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If you watch TV, you’re likely hit with a fair number of ads — some of which might be long-form infomercials. But before you’re one of the first five callers to place an order for an item that you don’t really need, here are five things to do.
1. Safeguard your wallet
Most infomercials are fairly harmless, says Brian Sheehan, an associate professor of advertising at the S.I. Newhouse School of Public Communications at Syracuse University.
That is to say, if you want a shiny new pan for your kitchen, you’ll buy it. If you don’t, you won’t.
“I think consumers need to be very careful, particularly if they’re prone to any sort of shopping addiction.”Brian Sheehan, Syracuse University
But some viewers are especially vulnerable to high-pressure (buy now, before it’s gone) ads. “I think consumers need to be very careful, particularly if they’re prone to any sort of shopping addiction,” Sheehan says.
So before an infomercial pops up on the screen, make it harder to act on a purchase. That may be as simple as making sure it isn't easy to place an order — that you have to get up and grab your credit card from your wallet, Sheehan says.
“Anything that sort of delays the instant response to press that button and buy, or make that phone call and buy, is something that’s going to allow your rational brain to maybe kick in and say, ‘You know what, maybe I don’t need this,’” Sheehan says.
2. Read between the lines
Look closely at the ad and see it for what it is — an ad. Is there a charismatic person demonstrating it? There usually is, according to Kit Yarrow, consumer psychologist and author of “Decoding the New Consumer Mind: How and Why We Shop and Buy.”
“Those sorts of ads usually don’t come off as a product manufacturer talking about their product,” Yarrow says. “They come off as a friend sharing great news. That is so persuasive to consumers.”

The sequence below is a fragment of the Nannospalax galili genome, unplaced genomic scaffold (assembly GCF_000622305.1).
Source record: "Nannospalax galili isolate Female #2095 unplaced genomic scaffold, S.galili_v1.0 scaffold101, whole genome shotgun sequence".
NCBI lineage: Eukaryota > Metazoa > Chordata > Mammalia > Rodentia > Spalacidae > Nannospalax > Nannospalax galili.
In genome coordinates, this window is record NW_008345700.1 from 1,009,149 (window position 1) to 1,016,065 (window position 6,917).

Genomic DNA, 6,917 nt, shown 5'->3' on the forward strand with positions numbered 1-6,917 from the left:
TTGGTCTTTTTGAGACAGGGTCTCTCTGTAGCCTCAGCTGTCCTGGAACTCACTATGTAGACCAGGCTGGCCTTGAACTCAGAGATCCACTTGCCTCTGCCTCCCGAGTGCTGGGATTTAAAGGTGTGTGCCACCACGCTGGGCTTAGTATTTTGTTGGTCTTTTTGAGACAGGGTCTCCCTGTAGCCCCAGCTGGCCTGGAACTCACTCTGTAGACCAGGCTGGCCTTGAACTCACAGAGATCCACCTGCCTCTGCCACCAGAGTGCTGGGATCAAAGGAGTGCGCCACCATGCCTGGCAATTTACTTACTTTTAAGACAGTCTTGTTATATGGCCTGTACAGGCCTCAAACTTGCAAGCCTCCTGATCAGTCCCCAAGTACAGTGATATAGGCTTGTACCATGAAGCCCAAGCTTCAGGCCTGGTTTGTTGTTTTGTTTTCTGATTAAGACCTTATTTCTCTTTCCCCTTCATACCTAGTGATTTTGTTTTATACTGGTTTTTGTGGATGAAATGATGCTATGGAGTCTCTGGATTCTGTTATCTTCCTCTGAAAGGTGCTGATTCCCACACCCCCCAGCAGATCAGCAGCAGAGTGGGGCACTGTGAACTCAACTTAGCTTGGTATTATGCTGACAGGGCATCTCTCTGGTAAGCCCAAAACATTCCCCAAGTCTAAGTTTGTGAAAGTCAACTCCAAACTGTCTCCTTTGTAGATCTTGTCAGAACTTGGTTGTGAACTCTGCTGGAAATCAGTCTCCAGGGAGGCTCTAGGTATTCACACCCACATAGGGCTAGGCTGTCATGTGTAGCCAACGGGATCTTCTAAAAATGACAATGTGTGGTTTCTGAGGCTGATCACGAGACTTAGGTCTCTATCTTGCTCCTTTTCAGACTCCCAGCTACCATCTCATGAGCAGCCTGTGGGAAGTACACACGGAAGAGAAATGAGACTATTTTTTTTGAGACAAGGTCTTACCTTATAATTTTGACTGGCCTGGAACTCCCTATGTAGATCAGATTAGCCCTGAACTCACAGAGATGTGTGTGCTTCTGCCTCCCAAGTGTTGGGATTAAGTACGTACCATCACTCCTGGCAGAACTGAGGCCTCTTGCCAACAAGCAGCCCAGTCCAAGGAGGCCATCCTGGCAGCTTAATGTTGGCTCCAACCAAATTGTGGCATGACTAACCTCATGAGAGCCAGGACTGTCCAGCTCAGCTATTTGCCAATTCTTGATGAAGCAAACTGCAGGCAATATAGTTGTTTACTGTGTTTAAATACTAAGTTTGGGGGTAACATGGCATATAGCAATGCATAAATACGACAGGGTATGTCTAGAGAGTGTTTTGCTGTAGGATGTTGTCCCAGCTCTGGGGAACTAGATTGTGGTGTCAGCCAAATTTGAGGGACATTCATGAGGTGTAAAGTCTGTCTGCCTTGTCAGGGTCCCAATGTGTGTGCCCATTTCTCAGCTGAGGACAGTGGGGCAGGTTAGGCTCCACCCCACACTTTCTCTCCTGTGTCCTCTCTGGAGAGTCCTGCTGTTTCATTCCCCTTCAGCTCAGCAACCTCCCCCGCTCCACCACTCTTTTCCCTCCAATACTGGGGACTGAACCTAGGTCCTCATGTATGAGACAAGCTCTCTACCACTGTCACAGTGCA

3. Change the channel
The longer you watch an ad, the more susceptible you become, so change the channel if you feel tempted to buy something you don’t need.
“Once you’re in it for five minutes, you’re probably in it for the half-hour, in which case I think the ability of that program to get you to buy increases every minute you spend with it,” Sheehan says.
Why is that? “The longer that we pay attention to a product, the more familiar it seems, the more accessible it seems and the more it seems like it’s already kind of in our life,” Yarrow says.
4. Check the clock
Watching an infomercial during the day with friends can distract you from the urge to buy the product, but watching one late at night — when many air — isn’t exactly “a social activity,” Yarrow says.
“They’re generally viewed when you’re alone,” Yarrow says. “I think the companionship that you feel when you’re viewing them probably makes that purchase a little bit more enticing.”
You might feel more connected to the person in the ad, making you more likely to buy.
5. Act on information, not impulse
Don’t act immediately. “Any offer they’re making you to buy now is an offer they would be more than willing to give you if you call later,” Sheehan says.
When in doubt, go online and do your homework. Look for customer reviews and compare prices at different websites.
“I would say, if you really think you want it, write the phone number down or take a picture of the product with your phone,” Yarrow says. “You can usually find those products online for the same price five days later, two days later or the next day.”